UCL Department of Geography


James Frederick Green

Research Title

Labour Control in the Service Sector: A Hybrid Ethnographic Investigation into the Social Actors of a Public House in London

More about Julia


  • MSc Social Research, Goldsmiths, University of London
  • BA (Hons) Sociology, University of Hull
  • Green, J. F. (2021). Smashing Backdoors in and the Wandering Eye: An Introduction to Bartenders’ Experiences with Unwanted Sexual Attention while Working in the UK. Feminist Criminology. doi:10.1177/15570851211001922
  • Green, J. F. (2022). ‘. . . It Makes Me Want to Shut Down, Cover Up’: Female Bartenders’ Use of Emotional Labour While Receiving Unwanted Sexual Attention at a Public House. Sociological Research Online. https://doi.org/10.1177/13607804221091573
Research Interests

This project concentrates on the precarious nature of low-paid employment for those who work in the service sector in London, specifically within a public house (pub). With the existence and employment in this sphere burdened with uncertainty, instability, and insecurity, I endeavour to provide a detailed account of the workers’ experiences with, for example, their job requirements and entitlements, and managerial (and customer) expectations and control mechanisms.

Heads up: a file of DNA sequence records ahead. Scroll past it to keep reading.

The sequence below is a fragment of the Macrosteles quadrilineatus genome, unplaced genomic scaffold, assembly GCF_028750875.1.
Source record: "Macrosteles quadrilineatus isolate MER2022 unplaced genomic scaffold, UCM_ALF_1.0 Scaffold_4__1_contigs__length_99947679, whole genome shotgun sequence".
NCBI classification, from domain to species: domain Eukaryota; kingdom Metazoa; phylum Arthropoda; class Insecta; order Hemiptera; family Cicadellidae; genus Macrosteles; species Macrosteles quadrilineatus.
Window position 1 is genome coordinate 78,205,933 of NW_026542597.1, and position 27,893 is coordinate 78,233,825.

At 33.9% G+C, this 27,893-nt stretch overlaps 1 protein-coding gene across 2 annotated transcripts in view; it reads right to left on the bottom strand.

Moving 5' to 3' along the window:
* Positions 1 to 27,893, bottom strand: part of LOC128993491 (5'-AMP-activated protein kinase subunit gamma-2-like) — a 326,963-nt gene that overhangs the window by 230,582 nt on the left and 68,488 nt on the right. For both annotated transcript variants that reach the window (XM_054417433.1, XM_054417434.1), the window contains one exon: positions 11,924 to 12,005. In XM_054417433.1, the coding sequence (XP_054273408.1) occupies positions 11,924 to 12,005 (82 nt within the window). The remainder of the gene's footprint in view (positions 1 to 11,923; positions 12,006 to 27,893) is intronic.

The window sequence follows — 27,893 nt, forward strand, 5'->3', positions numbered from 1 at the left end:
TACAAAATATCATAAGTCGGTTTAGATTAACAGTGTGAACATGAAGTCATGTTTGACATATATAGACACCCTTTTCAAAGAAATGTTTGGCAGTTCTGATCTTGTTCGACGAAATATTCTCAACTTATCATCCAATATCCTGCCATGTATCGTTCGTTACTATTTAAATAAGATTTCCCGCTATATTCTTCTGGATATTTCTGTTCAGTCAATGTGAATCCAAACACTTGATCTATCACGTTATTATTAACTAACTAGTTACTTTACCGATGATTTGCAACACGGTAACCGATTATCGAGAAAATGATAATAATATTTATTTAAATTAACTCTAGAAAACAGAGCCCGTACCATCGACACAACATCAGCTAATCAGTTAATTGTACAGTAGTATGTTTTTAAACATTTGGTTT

I will be engaging with criminological, sociological, and geographical literature and investigating through a hybrid ethnographic (observant participation and participant observation) lens with (and as) bartenders and cleaners. I have constructed aims for this project: to understand what extent, and in what ways, precarity alters understandings of exploitation and emotional labour; to understand the aspects of labour control that define contemporary hospitality spaces; to be able to translate into text the labour relations between customers, the workforce and managers, forms of labour exploitation (that will lead to adding to the continuum), and the labour regime(s) implemented by management; to understand the perspective of other workers through my carnal positioning; to identify the characteristics of employment and know who works in what role and why; acknowledge the power dynamics between the tripartite (customers, managers, general workers); and to realise the precarious nature that working in a pub inhibits.